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Iraq’s PMF Tests Coalition, Putin Fears Division | ASHARQ AL-AWSAT English Archive 2005 -2017
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PMF ride on a tank during a battle with ISIS group militants at the Um Jaris village on the Iraqi border with Syria, Iraq May 29, 2017. Stringer/Reuters

Beirut, Moscow – Iraq’s Popular Mobilization Units (PMF) known as al-Hashed al-Shaabi, infiltrated for hours on Thursday night in regions east Syria, a move considered as testing the International Coalition, which provides a cover for Arab and Kurdish fighters in the area.

PMF’s Spokesperson Ahmed al-Asadi denied that his forces had crossed into Syria after the Syrian Observatory for Human Rights confirmed on Thursday that the PMF forces had entered one village in the Hasaka province for a short time, then withdrew.

Syria’s Al-Khabour news channel reported that the PMF had controlled on Thursday morning the two villages of Qusayba and Bawaridi, southeast of Hasaka after a surprising withdrawal of ISIS militants from the area. The news channel estimated that the PMF have crossed the Syrian border at a depth of 10 km.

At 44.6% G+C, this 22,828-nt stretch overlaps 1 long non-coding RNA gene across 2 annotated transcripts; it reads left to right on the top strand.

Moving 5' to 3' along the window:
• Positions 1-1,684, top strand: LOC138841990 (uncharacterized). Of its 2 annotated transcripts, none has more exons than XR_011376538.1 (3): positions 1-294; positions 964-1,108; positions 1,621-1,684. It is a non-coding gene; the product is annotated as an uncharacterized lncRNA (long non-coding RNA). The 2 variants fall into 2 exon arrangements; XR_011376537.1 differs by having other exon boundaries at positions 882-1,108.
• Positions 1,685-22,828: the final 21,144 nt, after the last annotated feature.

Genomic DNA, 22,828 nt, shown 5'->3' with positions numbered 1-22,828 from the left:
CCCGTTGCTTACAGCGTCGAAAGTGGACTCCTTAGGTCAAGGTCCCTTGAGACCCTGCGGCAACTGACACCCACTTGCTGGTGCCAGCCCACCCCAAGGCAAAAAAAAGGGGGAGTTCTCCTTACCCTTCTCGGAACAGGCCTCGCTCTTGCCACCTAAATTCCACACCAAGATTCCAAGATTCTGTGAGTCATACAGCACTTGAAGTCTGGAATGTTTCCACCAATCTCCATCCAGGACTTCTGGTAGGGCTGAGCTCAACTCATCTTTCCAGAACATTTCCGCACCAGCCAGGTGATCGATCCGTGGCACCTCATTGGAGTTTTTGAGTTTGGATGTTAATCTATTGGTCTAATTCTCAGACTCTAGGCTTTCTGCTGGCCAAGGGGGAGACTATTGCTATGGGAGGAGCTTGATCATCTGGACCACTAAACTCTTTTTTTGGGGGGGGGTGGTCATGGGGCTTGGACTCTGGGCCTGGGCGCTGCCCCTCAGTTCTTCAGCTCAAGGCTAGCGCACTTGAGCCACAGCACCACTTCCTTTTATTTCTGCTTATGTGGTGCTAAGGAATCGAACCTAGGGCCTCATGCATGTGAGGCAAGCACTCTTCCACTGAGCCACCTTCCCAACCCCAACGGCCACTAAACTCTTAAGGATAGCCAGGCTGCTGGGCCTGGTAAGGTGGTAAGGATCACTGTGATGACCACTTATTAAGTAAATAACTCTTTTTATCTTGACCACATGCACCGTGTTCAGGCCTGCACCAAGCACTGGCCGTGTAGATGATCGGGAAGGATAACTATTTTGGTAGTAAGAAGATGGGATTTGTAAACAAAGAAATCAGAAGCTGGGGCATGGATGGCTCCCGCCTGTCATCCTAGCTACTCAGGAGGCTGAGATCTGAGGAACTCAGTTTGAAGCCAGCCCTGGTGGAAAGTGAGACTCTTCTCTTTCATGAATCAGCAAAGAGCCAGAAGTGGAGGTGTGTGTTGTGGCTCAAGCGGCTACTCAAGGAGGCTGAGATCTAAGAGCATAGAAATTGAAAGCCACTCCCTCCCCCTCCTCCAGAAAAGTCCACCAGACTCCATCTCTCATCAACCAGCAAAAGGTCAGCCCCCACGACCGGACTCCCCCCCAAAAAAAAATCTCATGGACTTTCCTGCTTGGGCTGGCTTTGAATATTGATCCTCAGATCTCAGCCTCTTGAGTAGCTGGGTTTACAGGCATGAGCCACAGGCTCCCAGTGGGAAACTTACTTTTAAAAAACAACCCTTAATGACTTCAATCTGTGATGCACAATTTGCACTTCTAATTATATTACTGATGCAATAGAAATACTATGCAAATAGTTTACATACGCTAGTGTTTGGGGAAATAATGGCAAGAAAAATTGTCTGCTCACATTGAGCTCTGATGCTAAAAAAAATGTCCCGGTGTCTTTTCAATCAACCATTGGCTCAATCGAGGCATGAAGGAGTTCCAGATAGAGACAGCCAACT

Several reports said on Thursday that leader of the Quds Force of Iran’s Revolutionary Guards had visited the Syrian-Iraqi borders, where he headed a meeting between the PMF, Kurdistan Workers’ Party, the Syrian army, representatives from “Hezbollah’s” militia and officials from the Revolutionary Guards that lead the Iranian-backed militias in Syria and Iraq.

Separately, Doctors Without Borders MSF in France said on Thursday that about 800 people are arriving every day in Ain Issa, located within 3 km of Raqqa. MSF also said about 10,000 civilians have fled to a camp just north of the city.

For its part, Russia’s Defense Ministry said in a statement that three motorcades left Raqqa under the cover of darkness and took several routes southward on the night of May 29 to 30.

The ministry said the Russian Aerospace Forces hit the detected targets and was capable to kill more than 80 ISIS militants.

Meanwhile, Russian President Vladimir Putin said Thursday that he feared a division in Syria.

“Does the possible division of Syria arouse concern? It certainly does,” he said at a meeting at the Constantine Palace on the sidelines of the St. Petersburg International Economic Forum.